says Clive Suckling. It is easy to look at Scottish or UK business sectors from a narrow, domestic viewpoint and forget the global context in which they operate – mega-trends that have real relevance for Scotland. Forestry and timber is no different and at the recent conference on realising the potential of Scotland’s indigenous industry, I provided some international context which highlighted the successes of the domestic sector, but also the need for its further development. The first very basic point is…

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Much-loved oak trees chopped down by council

oak trees

Residents are furious after two much-loved oak trees on a public pavement next to a housing development were “massacred” without notice. Positioned less than a metre from the building site of the former Emma Hamilton pub in Kingston Road, the trees were cut down by the council because their branches encroached on the building site. Wimbledon Chase residents’ association (WCRA) had been in contact with Merton Council’s environment officers in April over concerns the trees were protected, but received no warning the trees would be chopped down. Grahame Darnell, WRCA chairman who returned from a business trip on Friday, July 4 to…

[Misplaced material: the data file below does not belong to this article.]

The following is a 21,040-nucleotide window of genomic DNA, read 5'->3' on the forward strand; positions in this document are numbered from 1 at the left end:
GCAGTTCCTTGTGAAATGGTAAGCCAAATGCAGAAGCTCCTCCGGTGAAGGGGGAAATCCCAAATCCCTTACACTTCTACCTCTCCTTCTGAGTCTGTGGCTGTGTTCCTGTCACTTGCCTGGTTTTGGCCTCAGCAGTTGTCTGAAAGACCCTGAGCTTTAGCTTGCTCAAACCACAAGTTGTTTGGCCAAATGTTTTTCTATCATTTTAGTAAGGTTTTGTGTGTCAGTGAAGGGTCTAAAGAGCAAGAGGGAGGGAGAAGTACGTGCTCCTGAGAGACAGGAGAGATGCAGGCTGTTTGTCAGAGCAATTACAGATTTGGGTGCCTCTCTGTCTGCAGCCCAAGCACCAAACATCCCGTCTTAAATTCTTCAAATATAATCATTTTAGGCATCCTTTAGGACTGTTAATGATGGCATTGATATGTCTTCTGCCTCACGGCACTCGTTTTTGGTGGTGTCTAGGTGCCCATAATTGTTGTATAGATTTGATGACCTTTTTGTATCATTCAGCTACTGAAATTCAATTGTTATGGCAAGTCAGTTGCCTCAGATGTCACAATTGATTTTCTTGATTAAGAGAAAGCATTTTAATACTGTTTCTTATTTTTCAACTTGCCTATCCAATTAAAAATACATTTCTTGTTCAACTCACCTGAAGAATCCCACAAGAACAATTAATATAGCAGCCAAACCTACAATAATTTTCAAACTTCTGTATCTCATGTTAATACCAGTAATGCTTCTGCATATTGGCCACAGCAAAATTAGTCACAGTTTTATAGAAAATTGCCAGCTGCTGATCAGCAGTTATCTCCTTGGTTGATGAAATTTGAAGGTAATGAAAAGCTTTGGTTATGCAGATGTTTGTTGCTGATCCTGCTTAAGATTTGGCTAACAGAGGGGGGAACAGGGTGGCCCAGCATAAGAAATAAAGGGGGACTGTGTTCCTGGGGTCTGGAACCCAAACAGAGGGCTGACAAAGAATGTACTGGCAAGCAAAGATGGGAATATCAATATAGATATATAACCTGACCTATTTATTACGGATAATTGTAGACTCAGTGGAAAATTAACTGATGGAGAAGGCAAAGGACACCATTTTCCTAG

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Derbyshire groups urged to plant free trees to honour First World War fallen

People in Derbyshire are being given the chance to grow their own history by planting free trees as part of a national campaign to commemorate the centenary of the First World War. So far, 3,975 trees have been given away, with more saplings up for grabs this autumn. The free trees are being donated by the Woodland Trust to community groups and schools, so that they can create a lasting legacy for those involved in the Great War and improve their local area. Trees are available to schools and local groups, such as Scouts, Guides, sports clubs and parish councils,…